Bilbray discussed the immigration issue, reforming the tax code to eliminate incentives to keeping jobs in the United States, and the environment, especially real-time testing for beach pollution. He also emphasized the importance of veterans' policies, encouraging career options in education for veterans and promoting a new era for the GI Bill.

     For more information about Congressman Bilbray, visit his website at: http://www.house.gov/bilbray . For more information about the California Institute, visit: http://www.calinst.org .


DHS Allocates Homeland Security Grants and Interoperable Communications Funds

     On Wednesday, July 18, 2007, the Department of Homeland Security announced allocations of FY 2007 grant funding to states and urban areas for several programs.

     In addition to providing its annual announcement of allocations to states for the State Homeland Security Grant Program (SHSGP) and to urban areas for the Urban Area Security Initiative (UASI), the Department also announced new one-time grants for improving the communications infrastructure that seeks to help local jurisdictions’ first responders to coordinate among one another during an emergency situation. Entitled the Public Safety Interoperable Communications (PSIC) program, these grants were made to all states and territories, plus to seven large (“Tier 1”) UASI urban areas.

     Somewhat surprisingly, DHS allocated only 9.7 percent of total PSIC funds to California. These funds included 28 percent of total urban area PSIC funds ($22.3 million to L.A./Long Beach and $14.5 million to the Bay Area, for a $36.8 million total), but that large share was more than offset by the fact that the non-UASI portion of the allocation to states yielded only $57.2 million (6.8 percent of the US total) for the rest of the State of California. The state total funding was $94 million, out of the national total of $968 million.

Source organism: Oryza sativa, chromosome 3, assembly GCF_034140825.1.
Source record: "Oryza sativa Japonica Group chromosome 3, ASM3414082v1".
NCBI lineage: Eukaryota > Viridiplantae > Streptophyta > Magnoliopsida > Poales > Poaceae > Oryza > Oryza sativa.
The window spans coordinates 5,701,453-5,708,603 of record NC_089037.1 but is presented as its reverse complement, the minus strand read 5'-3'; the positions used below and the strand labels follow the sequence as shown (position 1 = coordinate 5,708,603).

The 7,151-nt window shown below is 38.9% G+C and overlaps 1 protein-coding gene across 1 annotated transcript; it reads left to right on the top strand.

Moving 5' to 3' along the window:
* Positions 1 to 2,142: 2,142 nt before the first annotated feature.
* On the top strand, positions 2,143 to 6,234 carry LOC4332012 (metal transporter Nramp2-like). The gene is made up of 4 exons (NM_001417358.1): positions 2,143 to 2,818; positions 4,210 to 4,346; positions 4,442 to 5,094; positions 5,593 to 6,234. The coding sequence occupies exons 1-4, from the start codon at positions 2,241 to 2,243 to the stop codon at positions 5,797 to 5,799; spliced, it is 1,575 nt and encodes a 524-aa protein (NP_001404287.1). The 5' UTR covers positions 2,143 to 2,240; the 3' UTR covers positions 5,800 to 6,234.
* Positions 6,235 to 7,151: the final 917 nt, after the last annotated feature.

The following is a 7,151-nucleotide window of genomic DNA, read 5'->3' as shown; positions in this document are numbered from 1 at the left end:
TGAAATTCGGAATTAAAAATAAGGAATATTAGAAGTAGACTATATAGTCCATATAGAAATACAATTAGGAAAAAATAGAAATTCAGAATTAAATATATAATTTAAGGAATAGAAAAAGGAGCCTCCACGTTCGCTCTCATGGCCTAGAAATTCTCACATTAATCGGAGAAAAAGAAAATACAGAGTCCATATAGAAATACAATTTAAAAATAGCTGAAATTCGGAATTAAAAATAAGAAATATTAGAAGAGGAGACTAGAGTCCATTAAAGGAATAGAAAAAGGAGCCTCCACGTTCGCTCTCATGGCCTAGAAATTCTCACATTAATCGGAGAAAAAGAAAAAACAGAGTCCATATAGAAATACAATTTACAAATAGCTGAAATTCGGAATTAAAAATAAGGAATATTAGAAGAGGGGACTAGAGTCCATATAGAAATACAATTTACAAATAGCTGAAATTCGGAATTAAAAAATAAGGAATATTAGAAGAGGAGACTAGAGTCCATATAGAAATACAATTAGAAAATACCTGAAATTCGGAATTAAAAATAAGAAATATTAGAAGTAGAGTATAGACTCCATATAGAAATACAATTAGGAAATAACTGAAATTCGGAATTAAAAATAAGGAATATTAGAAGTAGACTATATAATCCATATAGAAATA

The state’s share of other grants were relatively flat compared to the year before, with California receiving $55.8 million (of the $509.2 million U.S. total) for SHSGP, $39.9 million (out of $363.8 million) for the Law Enforcement Terrorism Prevention Program (LETPP), $4.6 million (out of a $32 million total) for Metropolitan Medical Response System (MMRS), and $1.2 million (out of $14.5 million total) for the Citizen Corps program.

     For the UASI program, DHS allocated a U.S. total of 746.9 million nationwide. California jurisdictions receiving a portion of those funds were L.A./Long Beach ($72.6 million), the Bay Area ($34.1 million), Anaheim/Santa Ana ($13.8 million), San Diego ($16 million), and Sacramento ($4.2 million). The state’s urban areas thus will receive approximately $140.6 million or 18.8% of total UASI funding for 2007.

     For more grant details, visit DHS at http://www.dhs.gov . A state-by-state table of PSIC funding is provided on the California Institute website at http://www.calinst.org/datapages/dhs/psic07.htm .